Mrs. Gillan: I am grateful to the Minister for being so generous in giving way. As he is laying out the sort of information that will be available, could he let every member of the Committee have a detailed letter specifically on the meetings that he held with his colleague that sets out exactly what those discussions and proposals were in time for next Wednesdays sitting? I am sure that that would be a great help and assist our understanding.
Phil Hope: Yes, I hope to provide the Committee with the relevant information as and when we reach those points in the Bill. Officials from the Department have been in regular contact with the promoter of the Billthe hon. Member for Chesham and Amershamand her advisers to discuss how best we can take forward their concerns in ways that give the degree of certainty that action will happen in responding to the needs of children, young adults and adults across the country, while retaining the flexibility that we need to ensure that local needs and circumstances are taken fully into account. I hope that we can have meaningful discussions to achieve a mutually satisfactory outcome.
My starting point for the sittings will be to try to convince the Committee, as I said on Second Reading, that there is no need for the legislation that we are going to consider. Like the hon. Lady, I am in an unusual position on a private Members Bill. It is unique for me and I dare say for many other Members, because this is not a Government Bill. It is not a Bill that we feel able to support in its current form.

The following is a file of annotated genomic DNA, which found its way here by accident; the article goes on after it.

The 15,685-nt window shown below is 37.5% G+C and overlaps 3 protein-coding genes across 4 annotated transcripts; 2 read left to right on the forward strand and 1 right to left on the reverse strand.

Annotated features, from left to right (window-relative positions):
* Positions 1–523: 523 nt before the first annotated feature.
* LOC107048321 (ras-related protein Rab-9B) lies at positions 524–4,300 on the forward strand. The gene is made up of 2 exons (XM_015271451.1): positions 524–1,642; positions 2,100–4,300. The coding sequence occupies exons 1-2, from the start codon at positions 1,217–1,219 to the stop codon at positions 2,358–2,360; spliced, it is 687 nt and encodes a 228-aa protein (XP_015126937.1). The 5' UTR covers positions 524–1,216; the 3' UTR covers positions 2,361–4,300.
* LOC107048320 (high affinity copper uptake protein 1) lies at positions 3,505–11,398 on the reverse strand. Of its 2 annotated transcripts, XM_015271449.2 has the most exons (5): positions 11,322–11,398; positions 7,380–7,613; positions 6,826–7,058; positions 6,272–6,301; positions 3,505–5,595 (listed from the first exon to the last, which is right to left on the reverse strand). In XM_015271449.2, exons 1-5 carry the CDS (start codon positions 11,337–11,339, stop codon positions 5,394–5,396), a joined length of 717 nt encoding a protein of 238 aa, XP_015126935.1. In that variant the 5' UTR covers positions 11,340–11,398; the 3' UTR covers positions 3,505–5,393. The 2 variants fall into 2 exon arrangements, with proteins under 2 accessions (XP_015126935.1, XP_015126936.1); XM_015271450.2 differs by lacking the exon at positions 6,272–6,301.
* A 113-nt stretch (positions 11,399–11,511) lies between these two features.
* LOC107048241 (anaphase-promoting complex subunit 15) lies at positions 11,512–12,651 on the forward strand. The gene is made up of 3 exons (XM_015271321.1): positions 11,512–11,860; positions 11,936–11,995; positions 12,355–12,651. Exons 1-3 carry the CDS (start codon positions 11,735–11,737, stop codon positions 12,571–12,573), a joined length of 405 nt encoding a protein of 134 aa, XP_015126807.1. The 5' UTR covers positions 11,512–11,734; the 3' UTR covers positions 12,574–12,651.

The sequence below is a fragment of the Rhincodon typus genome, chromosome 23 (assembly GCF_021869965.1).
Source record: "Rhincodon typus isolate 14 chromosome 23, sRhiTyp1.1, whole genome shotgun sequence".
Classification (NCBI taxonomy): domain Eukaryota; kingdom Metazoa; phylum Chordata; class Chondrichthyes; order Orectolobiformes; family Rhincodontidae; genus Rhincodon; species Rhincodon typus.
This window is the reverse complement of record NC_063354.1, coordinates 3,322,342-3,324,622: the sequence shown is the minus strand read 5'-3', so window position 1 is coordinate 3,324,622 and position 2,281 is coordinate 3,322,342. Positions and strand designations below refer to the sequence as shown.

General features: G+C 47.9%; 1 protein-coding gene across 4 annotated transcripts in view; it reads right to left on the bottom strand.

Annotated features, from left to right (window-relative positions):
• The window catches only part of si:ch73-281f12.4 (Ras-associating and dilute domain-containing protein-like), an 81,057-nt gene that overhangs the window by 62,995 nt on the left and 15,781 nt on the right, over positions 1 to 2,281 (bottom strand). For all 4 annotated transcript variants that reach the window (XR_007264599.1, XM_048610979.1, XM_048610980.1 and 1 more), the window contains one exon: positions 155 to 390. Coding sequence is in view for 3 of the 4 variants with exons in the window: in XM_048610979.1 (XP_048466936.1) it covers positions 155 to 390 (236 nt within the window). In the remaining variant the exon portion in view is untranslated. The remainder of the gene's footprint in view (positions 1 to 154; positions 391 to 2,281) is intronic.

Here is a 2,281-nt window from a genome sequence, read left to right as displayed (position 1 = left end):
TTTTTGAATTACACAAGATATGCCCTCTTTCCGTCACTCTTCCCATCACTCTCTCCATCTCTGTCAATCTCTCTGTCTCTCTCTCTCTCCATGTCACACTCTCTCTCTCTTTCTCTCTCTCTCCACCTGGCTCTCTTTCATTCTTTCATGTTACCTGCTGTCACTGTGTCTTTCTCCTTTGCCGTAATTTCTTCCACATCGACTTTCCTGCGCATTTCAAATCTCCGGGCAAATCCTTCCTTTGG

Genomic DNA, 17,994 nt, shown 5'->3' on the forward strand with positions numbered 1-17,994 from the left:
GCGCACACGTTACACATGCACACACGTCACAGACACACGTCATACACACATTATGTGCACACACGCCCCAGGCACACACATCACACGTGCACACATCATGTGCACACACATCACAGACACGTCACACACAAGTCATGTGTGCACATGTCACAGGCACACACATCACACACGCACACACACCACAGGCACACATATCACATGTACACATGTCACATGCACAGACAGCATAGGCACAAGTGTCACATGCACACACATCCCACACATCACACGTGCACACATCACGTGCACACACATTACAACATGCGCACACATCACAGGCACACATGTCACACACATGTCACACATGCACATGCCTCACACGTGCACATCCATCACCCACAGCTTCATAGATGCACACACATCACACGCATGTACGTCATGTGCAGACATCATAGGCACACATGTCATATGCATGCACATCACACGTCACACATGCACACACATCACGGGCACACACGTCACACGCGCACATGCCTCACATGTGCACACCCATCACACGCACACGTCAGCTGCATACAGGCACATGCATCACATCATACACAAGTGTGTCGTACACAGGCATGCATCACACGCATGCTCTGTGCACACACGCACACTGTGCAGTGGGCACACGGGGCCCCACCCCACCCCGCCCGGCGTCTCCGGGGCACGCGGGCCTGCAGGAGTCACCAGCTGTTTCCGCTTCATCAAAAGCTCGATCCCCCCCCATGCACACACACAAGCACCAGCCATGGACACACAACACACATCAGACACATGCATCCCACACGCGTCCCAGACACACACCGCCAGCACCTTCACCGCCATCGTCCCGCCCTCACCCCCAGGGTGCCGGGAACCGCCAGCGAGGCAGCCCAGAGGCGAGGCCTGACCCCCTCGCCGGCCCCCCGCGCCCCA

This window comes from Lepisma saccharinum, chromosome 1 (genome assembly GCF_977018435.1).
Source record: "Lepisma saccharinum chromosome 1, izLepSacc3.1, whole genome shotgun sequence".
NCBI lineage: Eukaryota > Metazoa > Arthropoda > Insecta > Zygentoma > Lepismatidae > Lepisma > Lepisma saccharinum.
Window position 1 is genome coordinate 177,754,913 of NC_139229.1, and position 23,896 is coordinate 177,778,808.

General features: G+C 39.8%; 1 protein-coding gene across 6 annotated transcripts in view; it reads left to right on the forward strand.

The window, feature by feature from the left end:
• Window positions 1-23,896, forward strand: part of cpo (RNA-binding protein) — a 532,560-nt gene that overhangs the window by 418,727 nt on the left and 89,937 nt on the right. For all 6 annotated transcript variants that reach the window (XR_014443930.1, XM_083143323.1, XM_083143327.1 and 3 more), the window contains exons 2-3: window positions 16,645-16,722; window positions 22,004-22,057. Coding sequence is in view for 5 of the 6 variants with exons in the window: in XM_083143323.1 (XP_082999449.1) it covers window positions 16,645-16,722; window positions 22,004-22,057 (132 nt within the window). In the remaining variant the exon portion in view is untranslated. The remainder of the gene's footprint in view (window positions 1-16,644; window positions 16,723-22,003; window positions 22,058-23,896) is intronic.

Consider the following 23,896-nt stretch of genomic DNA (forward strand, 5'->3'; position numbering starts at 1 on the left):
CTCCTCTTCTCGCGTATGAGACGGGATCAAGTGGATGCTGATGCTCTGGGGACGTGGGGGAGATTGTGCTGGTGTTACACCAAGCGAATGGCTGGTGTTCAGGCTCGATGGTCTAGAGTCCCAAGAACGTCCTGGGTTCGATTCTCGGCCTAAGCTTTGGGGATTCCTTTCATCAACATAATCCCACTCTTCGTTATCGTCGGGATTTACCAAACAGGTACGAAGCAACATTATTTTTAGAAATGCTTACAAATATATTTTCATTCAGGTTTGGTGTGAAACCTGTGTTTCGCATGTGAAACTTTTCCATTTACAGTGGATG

On a point that was raised about the money resolution, we expected that the promoter of the Bill would undertake the assessment of costs associated with her proposals that we need to inform decisions on the scope of the money resolution. However, we have not had that information, although I wrote to the hon. Lady and my officials met her team only last week. Inevitably, that has meant a delay in tabling the money resolution. I hope that we can resolve those issues.
Mrs. Gillan: Indication was given to my team of advisers, who met the ministerial team of advisers last Tuesday, that a money resolution would be tabled in time for todays sitting. I cannot table that, as the Minister knows. Also, when it comes to an assessment, I am but an hon. Member promoting a private Members Bill that was suggested by outside charitable organisations. I do not have the resources available to him or to his ministerial colleague nor, individually, the expertise or skill to provide the Minister with those assessments. However, the Minister does, and if the Bill is delivering everything that he says of it, he must per se have already carried out those calculations. I hope that now he is well aware that I do not have the resources to provide the financial information that he is asking forsomething he could so easily do, if he wished to encourage the Bill forward.